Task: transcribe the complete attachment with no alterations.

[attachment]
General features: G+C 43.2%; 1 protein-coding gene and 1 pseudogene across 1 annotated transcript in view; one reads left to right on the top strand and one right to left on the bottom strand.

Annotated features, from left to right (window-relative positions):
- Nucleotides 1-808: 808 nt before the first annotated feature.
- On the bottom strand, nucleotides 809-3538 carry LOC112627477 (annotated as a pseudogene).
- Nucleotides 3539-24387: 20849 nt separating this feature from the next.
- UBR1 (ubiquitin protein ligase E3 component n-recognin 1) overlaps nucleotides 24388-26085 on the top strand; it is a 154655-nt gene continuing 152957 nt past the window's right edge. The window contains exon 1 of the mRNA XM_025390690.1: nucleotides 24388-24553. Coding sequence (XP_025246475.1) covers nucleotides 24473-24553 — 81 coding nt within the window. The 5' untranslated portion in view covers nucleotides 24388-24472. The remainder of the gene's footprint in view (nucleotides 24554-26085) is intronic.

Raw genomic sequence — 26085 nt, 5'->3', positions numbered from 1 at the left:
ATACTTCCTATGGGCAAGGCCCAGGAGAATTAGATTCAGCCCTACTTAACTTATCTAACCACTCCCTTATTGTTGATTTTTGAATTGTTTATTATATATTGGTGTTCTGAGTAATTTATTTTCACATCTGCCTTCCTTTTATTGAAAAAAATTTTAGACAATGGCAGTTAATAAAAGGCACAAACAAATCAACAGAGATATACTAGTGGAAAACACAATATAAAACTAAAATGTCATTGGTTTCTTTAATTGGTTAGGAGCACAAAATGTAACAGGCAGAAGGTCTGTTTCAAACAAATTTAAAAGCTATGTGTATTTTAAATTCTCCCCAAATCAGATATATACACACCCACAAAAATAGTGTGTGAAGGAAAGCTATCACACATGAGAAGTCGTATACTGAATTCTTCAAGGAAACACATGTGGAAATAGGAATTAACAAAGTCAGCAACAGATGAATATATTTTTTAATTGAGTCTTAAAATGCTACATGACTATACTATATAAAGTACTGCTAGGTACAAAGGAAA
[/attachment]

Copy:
General features: G+C 43.2%; 1 protein-coding gene and 1 pseudogene across 1 annotated transcript in view; one reads left to right on the top strand and one right to left on the bottom strand.

Annotated features, from left to right (window-relative positions):
- Nucleotides 1-808: 808 nt before the first annotated feature.
- On the bottom strand, nucleotides 809-3538 carry LOC112627477 (annotated as a pseudogene).
- Nucleotides 3539-24387: 20849 nt separating this feature from the next.
- UBR1 (ubiquitin protein ligase E3 component n-recognin 1) overlaps nucleotides 24388-26085 on the top strand; it is a 154655-nt gene continuing 152957 nt past the window's right edge. The window contains exon 1 of the mRNA XM_025390690.1: nucleotides 24388-24553. Coding sequence (XP_025246475.1) covers nucleotides 24473-24553 — 81 coding nt within the window. The 5' untranslated portion in view covers nucleotides 24388-24472. The remainder of the gene's footprint in view (nucleotides 24554-26085) is intronic.

Raw genomic sequence — 26085 nt, 5'->3', positions numbered from 1 at the left:
ATACTTCCTATGGGCAAGGCCCAGGAGAATTAGATTCAGCCCTACTTAACTTATCTAACCACTCCCTTATTGTTGATTTTTGAATTGTTTATTATATATTGGTGTTCTGAGTAATTTATTTTCACATCTGCCTTCCTTTTATTGAAAAAAATTTTAGACAATGGCAGTTAATAAAAGGCACAAACAAATCAACAGAGATATACTAGTGGAAAACACAATATAAAACTAAAATGTCATTGGTTTCTTTAATTGGTTAGGAGCACAAAATGTAACAGGCAGAAGGTCTGTTTCAAACAAATTTAAAAGCTATGTGTATTTTAAATTCTCCCCAAATCAGATATATACACACCCACAAAAATAGTGTGTGAAGGAAAGCTATCACACATGAGAAGTCGTATACTGAATTCTTCAAGGAAACACATGTGGAAATAGGAATTAACAAAGTCAGCAACAGATGAATATATTTTTTAATTGAGTCTTAAAATGCTACATGACTATACTATATAAAGTACTGCTAGGTACAAAGGAAA